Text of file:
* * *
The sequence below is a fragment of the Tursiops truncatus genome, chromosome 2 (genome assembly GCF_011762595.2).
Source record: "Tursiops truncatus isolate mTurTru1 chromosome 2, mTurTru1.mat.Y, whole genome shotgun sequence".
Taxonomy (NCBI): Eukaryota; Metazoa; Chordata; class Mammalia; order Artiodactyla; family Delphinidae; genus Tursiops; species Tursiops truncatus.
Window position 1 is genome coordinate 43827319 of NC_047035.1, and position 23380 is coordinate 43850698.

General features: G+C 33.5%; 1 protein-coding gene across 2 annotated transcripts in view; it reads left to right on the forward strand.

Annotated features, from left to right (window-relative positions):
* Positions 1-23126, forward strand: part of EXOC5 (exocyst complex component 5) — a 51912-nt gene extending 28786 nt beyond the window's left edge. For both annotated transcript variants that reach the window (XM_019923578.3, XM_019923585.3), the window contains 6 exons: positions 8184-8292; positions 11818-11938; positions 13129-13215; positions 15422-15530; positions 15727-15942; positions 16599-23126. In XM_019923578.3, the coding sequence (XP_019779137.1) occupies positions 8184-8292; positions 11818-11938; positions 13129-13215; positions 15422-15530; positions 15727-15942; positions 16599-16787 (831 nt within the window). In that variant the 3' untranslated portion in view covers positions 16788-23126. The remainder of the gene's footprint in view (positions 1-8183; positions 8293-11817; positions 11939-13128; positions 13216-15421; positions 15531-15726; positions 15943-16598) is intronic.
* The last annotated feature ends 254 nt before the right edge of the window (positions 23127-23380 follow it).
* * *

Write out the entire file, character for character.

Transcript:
The sequence below is a fragment of the Tursiops truncatus genome, chromosome 2 (genome assembly GCF_011762595.2).
Source record: "Tursiops truncatus isolate mTurTru1 chromosome 2, mTurTru1.mat.Y, whole genome shotgun sequence".
Taxonomy (NCBI): Eukaryota; Metazoa; Chordata; class Mammalia; order Artiodactyla; family Delphinidae; genus Tursiops; species Tursiops truncatus.
Window position 1 is genome coordinate 43827319 of NC_047035.1, and position 23380 is coordinate 43850698.

General features: G+C 33.5%; 1 protein-coding gene across 2 annotated transcripts in view; it reads left to right on the forward strand.

Annotated features, from left to right (window-relative positions):
* Positions 1-23126, forward strand: part of EXOC5 (exocyst complex component 5) — a 51912-nt gene extending 28786 nt beyond the window's left edge. For both annotated transcript variants that reach the window (XM_019923578.3, XM_019923585.3), the window contains 6 exons: positions 8184-8292; positions 11818-11938; positions 13129-13215; positions 15422-15530; positions 15727-15942; positions 16599-23126. In XM_019923578.3, the coding sequence (XP_019779137.1) occupies positions 8184-8292; positions 11818-11938; positions 13129-13215; positions 15422-15530; positions 15727-15942; positions 16599-16787 (831 nt within the window). In that variant the 3' untranslated portion in view covers positions 16788-23126. The remainder of the gene's footprint in view (positions 1-8183; positions 8293-11817; positions 11939-13128; positions 13216-15421; positions 15531-15726; positions 15943-16598) is intronic.
* The last annotated feature ends 254 nt before the right edge of the window (positions 23127-23380 follow it).